Little business is conducted these days without a digital element, yet many in the board room still aren't properly versed in the latest strategies to support the digital economy. The business world is rapidly changing as new technologies provide automation and collect more data than ever before, and companies need digital leaders who can steer them into the future with their understandings of these solutions.
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"A digital leader is able to successfully adjust to and navigate the new business environment of the digital economy," says Michael Rander, global research director, future of work, for business technology provider SAP. "Specifically, a digital leader relies on real-time and data-driven decision-making; actively uses technology, innovation, diversity, workplace flexibility, and collaboration as both competitive advantages and tools to increase employee engagement, productivity, and satisfaction; works to decrease organizational complexity and bureaucracy; and emphasizes the value of succession planning and talent acquisition programs."
Companies with an executive leadership that understands how to operate within a digital economy are called "digital winners," according to the Leaders 2020 study from SAP. By embracing the digital economy and supporting a digital workforce, digital winners are 38 percent more likely to report strong revenue growth; have more mature recruitment, diversity, and succession strategies; and have employees who are 24 percent more satisfied and 21 percent more likely to stay in their jobs if offered a chance to leave, according to the study.
"Digital winners are focused on diversity as a competitive advantage, which adds to their corporate creativity, employee engagement, and organizational flexibility," says Rander. "For them, it is a strategic investment with a tangible return on investment. While many companies are not setting corporate goals and strategies for diversity yet, digital winners are one step ahead."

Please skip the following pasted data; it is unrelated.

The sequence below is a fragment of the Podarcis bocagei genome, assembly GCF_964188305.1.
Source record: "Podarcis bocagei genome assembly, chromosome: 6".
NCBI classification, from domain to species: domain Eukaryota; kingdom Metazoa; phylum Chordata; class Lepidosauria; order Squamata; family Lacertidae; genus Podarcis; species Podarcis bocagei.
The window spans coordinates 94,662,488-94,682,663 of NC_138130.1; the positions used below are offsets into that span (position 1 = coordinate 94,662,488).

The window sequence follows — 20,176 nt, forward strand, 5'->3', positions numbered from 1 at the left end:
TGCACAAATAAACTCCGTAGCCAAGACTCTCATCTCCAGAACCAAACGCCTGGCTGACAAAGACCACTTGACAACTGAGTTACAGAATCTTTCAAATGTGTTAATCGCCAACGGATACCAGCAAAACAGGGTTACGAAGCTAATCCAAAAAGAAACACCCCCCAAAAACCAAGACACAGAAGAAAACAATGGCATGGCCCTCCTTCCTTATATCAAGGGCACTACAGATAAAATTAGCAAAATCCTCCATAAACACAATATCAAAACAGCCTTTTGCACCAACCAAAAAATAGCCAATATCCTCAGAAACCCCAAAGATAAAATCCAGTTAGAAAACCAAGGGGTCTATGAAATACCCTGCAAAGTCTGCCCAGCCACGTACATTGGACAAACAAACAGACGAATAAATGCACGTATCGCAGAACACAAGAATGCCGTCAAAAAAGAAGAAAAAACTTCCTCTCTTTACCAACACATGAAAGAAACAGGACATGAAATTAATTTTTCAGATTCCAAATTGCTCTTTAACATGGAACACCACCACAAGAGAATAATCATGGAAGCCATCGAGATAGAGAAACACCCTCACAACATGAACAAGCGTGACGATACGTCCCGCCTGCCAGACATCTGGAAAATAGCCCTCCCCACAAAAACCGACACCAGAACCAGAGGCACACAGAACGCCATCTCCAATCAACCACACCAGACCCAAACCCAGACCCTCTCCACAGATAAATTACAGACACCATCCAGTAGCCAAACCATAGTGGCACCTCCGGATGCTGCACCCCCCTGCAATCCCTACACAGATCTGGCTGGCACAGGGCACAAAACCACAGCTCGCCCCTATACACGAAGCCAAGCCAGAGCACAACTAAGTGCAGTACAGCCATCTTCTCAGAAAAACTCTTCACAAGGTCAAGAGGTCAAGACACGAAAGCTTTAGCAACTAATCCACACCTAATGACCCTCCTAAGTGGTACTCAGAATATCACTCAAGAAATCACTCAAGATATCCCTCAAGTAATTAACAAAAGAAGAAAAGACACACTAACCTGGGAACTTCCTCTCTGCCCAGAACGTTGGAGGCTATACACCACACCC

Companies still striving to catch up to the digital winners can start by engaging their employees to find out what's important to them in a workplace culture.
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"The research shows that satisfied employees are significantly more engaged and consistently go the extra mile at work, which in turn impacts career development," says Rander. "The ability to do meaningful work that aligns with personal values and interests is becoming increasingly important. A corporate strategy that gives back to the community [instead of just focusing] on the bottom line is also important for the new generation."
The Changing C-Suite
Digital winner companies typically have a significant millennial presence in their executive lineup. Nearly 20 percent of executives are millennials, according to the SAP study. As younger executives — who grew up in the digital age and tend to have a better grasp on newer technologies — begin to wield greater influence in their companies, business practices will adapt accordingly.
"As the millennials take over the executive sphere, management and corporate leadership will be focusing more on facilitating innovation, using technology for decision-making, collaboration, training, talent development, and importantly, making diversity a competitive advantage with a bottom-line impact," Rander says.
These younger executives aren't afraid to speak out against outdated leadership practices. Millennial executives are 12 percent less likely than older executives to say that leadership gives ample feedback, 7 percent less likely to say that employee satisfaction is valued, and 8 percent less likely than their older counterparts to say that bureaucracy and complexity are discouraged, according to the study.
While some may find it easy to dismiss these opinions, it should be remembered that younger executives are more closely in touch with the general workforce, having climbed up more recently from mid-level management. Companies that can balance the experience of their elder executives with the advice of their younger ones will find themselves well on the path to becoming digital winners.